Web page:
resources
e) Most of the time, stereotypes had unintended effects that perceivers were seemingly unable to
prevent
f) The automatic effects are NOT limited to racial stereotypes
g) Stereotype activation can occur without awareness
h) People most readily categorize others in terms of their race are also the most likely to draw
stereotypic inferences about them
i) The nature of stereotyping is reinforced by the systematic information-processing biases that
contribute to the creation of an illusory mental database supporting stereotypic beliefs
i) Once stereotypic expectations are formed, they tend to bias subsequent information
processing in a confirmatory manner
ii) Stereotype-confirming information tends to be better remembered, whereas inconsistent
information is often neglected
iii) Stereotypic fantasies tend to be misremembered as facts

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iv) Perceivers may react to stereotyped targets in ways that elicit stereotype-confirming
behaviour
j) It is clear that many people have developed explicit egalitarian values that they want to embody
in their thoughts and actions, yet they have been socialized to hold stereotypic views and
prejudiced feelings toward many minority groups; ambivalence of race relations today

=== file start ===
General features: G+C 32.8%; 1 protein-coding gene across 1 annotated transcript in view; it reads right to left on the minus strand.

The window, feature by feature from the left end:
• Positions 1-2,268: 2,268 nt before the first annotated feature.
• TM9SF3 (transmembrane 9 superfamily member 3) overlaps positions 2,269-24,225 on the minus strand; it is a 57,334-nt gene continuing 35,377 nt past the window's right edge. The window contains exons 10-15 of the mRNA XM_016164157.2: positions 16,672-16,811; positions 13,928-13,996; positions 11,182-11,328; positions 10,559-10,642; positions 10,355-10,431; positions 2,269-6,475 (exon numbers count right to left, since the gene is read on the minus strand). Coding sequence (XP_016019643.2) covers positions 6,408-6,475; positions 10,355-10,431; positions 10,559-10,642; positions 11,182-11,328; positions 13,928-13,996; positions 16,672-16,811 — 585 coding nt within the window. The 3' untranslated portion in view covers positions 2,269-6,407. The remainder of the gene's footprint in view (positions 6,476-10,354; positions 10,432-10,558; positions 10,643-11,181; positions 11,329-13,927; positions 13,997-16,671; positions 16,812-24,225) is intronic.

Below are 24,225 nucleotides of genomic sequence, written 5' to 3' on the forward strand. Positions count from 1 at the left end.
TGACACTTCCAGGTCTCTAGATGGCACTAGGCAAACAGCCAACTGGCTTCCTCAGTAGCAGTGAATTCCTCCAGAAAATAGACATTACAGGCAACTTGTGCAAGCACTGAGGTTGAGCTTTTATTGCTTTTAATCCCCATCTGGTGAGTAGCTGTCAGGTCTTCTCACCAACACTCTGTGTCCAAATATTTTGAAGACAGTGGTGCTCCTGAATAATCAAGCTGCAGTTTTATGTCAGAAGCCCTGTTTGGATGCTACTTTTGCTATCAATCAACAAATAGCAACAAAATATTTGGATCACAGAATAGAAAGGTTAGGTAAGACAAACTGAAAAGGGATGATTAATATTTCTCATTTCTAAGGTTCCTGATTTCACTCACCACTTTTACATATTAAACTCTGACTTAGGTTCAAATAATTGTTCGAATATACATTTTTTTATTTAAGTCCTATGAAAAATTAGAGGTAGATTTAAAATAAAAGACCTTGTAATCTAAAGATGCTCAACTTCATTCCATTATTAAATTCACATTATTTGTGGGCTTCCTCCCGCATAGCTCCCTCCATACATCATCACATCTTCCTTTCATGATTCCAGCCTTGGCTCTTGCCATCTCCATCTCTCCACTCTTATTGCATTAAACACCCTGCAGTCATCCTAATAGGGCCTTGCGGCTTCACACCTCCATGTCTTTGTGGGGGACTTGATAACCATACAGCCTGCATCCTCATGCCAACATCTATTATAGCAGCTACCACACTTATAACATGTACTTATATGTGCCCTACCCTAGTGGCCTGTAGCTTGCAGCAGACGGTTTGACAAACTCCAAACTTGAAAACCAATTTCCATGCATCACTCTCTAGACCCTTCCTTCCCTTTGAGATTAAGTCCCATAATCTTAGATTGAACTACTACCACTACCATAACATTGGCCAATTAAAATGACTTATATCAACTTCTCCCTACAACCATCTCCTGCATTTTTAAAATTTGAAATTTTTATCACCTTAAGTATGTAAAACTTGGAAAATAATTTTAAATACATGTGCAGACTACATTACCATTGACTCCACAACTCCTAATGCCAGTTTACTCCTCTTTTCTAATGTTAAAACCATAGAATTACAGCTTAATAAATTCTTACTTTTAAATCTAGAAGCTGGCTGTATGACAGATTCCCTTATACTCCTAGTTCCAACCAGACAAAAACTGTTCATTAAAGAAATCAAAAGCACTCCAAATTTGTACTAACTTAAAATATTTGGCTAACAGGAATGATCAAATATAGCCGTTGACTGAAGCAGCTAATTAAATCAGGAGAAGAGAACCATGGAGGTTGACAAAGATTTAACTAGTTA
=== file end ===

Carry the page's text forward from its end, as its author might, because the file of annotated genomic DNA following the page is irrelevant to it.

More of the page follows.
k) People that hold egalitarian values tend to become self-focused and direct effort at reducing the
discrepancy between their thoughts, feelings, or behaviours and their egalitarian, non-
prejudiced standards
l) Thus, for most people, there is a fundamental mental dilemma associated with intergroup
perception
5) Governing The Society of mind: Self-Regulation of Mental Processes
a) Cognitive self-regulation may involve a considerable degree of self-deception
b) Some people may suppress stereotype is by simply making direct adjustments to one’s
judgments and conclusions in the direction opposite to the presumed bias
c) A more ambitious perceiver might actively attempt to prevent the stereotypic biases from ever
entering into their deliberations, i.e., suppress their stereotypes
d) A common way for the operating process to achieve its goal is by seeking distracters from the
environment